1st row: Slip 1, knit 3, make 1, slip 1, knit 2 together, pass the slip stitch over, make 1, knit 3, make 1, knit 2.
2nd: Knit 3, purl 8, knit 2.
3rd: Slip 1, knit 3, make 1, knit 2 together, knit 1, make 1, knit 1, knit 2 together, make 1, knit 3.
4th: Knit 6, purl 8, knit 2.
5th: Slip 1, knit 1, knit 2 together, make 1, knit 4, make 1, knit 2 together, make 1, knit 2 together, make 1, knit 2 together.
6th: Knit 2, purl 1, knit 1, purl 1, knit 3, purl 8, knit 2.
7th: Slip 1, knit 2 together, make l, knit 4, knit 2 together, make 1, knit 1, make 1, knit 8.
8th: Cast off seven, knit 1, purl 8, knit 2. Repeat for the length required.
[Illustration: WINDOW CURTAIN.]
* * * * *
[Illustration: WINDOW CURTAIN AND STOVE APRON.]
WINDOW CURTAIN AND STOVE APRON.
MATERIALS.—Brooks’ Great Exhibition
Prize Goat’s-head Knitting Cord,
No. 40, with a suitable Crochet Hook.
The number of stitches in this curtain must depend, of course, on the width of the window for which it is intended. Each pattern requires a foundation of 102 chain stitches; and the borders at the sides 57 chain each. As there will be about 560 stitches in a yard, or very nearly five patterns and one border, it will be easy to reckon the number required for any given width. A curtain two yards wide will require 1,135 stitches, which will allow ten patterns of the convulvulus, and the two borders; to this, every 102 stitches added will make one wreath more, nearly equalling in width the sixth of a yard.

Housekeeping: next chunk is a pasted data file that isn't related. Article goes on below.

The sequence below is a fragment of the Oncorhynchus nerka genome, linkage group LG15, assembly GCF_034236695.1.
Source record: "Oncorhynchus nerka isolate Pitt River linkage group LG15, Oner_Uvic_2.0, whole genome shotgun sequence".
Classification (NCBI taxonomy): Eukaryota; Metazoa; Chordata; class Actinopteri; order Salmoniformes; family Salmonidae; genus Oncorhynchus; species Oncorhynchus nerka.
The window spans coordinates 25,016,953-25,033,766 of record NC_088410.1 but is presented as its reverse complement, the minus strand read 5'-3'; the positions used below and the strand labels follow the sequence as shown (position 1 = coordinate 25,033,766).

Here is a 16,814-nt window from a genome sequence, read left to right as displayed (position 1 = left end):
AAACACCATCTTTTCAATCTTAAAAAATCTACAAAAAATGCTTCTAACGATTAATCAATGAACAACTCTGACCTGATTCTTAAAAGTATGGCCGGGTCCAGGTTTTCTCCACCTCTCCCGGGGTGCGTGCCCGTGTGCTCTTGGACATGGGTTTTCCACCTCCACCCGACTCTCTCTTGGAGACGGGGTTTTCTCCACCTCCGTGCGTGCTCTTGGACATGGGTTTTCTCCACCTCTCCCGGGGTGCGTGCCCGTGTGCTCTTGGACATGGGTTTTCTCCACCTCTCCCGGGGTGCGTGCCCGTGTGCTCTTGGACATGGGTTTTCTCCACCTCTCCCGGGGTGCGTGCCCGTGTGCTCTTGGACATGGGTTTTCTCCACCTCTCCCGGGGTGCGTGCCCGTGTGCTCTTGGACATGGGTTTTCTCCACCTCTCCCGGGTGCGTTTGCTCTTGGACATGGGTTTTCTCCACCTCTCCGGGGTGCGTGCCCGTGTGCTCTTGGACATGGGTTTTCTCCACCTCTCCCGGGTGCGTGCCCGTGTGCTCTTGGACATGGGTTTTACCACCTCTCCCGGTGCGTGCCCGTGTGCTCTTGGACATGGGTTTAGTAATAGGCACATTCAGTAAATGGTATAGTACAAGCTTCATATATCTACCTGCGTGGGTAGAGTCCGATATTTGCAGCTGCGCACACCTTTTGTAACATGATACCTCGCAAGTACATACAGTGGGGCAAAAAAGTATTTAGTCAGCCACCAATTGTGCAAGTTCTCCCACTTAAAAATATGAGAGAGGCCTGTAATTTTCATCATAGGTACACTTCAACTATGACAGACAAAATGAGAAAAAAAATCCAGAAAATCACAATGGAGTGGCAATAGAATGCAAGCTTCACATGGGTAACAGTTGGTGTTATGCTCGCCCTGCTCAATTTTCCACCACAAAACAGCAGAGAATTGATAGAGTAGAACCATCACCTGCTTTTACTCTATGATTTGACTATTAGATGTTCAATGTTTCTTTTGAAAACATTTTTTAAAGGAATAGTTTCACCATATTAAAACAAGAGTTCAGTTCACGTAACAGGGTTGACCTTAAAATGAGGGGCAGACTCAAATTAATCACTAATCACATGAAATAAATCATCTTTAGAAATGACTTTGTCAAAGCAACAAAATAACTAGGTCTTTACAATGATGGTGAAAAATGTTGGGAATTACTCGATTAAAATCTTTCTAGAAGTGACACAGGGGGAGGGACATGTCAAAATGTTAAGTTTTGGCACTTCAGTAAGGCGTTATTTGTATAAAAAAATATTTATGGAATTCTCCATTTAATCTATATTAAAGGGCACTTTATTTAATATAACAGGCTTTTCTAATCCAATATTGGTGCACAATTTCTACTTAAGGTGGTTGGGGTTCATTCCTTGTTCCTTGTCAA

The whole of this curtain is done in square crochet, the design in close squares, and the ground in open.
Square crochet (the majority of our readers are aware) consists of d.c. chain stitches exclusively. A close, or solid square is formed of three successive d.c. stitches: an open square of 1 d.c., 2 ch., miss 2 of the preceding row. Almost all square crochet patterns are intended to be worked from the engraving, which is laid open before the worker and copied. To assist in guiding the eye it is advisable to cover each row of the engraving after it is copied.
We will only observe, with regard to this pattern, that the first two rows are done in ch., and that two stitches at each end are also close, which affords an opportunity for working in the ends of the previous rows.
This design is also extremely suitable for a curtain for a grate. For this purpose, Brooks’ Great Exhibition Prize Goat’s-head Knitting Cord, No. 70, will be preferable to the coarser numbers. It would be greatly improved by the addition of a bead border, similar to that of the anti-macassar, given in a former part of this work.
The effect of the bead border being to add weight to the end of the stove apron, it would keep it in its place better than anything else, besides being very ornamental.